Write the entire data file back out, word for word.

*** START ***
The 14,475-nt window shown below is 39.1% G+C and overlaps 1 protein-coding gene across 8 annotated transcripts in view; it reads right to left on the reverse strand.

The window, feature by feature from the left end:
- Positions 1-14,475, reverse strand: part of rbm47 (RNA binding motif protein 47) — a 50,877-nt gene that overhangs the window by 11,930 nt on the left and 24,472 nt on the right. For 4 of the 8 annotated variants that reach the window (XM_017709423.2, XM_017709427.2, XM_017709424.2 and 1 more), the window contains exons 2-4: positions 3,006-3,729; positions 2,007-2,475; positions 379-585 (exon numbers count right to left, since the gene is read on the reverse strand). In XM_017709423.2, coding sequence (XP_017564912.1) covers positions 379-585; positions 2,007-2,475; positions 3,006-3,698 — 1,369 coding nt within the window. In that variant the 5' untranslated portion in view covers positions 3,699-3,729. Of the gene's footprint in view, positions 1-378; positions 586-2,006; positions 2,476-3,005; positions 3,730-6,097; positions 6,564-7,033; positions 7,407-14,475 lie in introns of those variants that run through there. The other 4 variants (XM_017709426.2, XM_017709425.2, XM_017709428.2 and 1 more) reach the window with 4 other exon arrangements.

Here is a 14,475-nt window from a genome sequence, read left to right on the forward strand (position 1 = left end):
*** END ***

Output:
The 14,475-nt window shown below is 39.1% G+C and overlaps 1 protein-coding gene across 8 annotated transcripts in view; it reads right to left on the reverse strand.

The window, feature by feature from the left end:
- Positions 1-14,475, reverse strand: part of rbm47 (RNA binding motif protein 47) — a 50,877-nt gene that overhangs the window by 11,930 nt on the left and 24,472 nt on the right. For 4 of the 8 annotated variants that reach the window (XM_017709423.2, XM_017709427.2, XM_017709424.2 and 1 more), the window contains exons 2-4: positions 3,006-3,729; positions 2,007-2,475; positions 379-585 (exon numbers count right to left, since the gene is read on the reverse strand). In XM_017709423.2, coding sequence (XP_017564912.1) covers positions 379-585; positions 2,007-2,475; positions 3,006-3,698 — 1,369 coding nt within the window. In that variant the 5' untranslated portion in view covers positions 3,699-3,729. Of the gene's footprint in view, positions 1-378; positions 586-2,006; positions 2,476-3,005; positions 3,730-6,097; positions 6,564-7,033; positions 7,407-14,475 lie in introns of those variants that run through there. The other 4 variants (XM_017709426.2, XM_017709425.2, XM_017709428.2 and 1 more) reach the window with 4 other exon arrangements.

Here is a 14,475-nt window from a genome sequence, read left to right on the forward strand (position 1 = left end):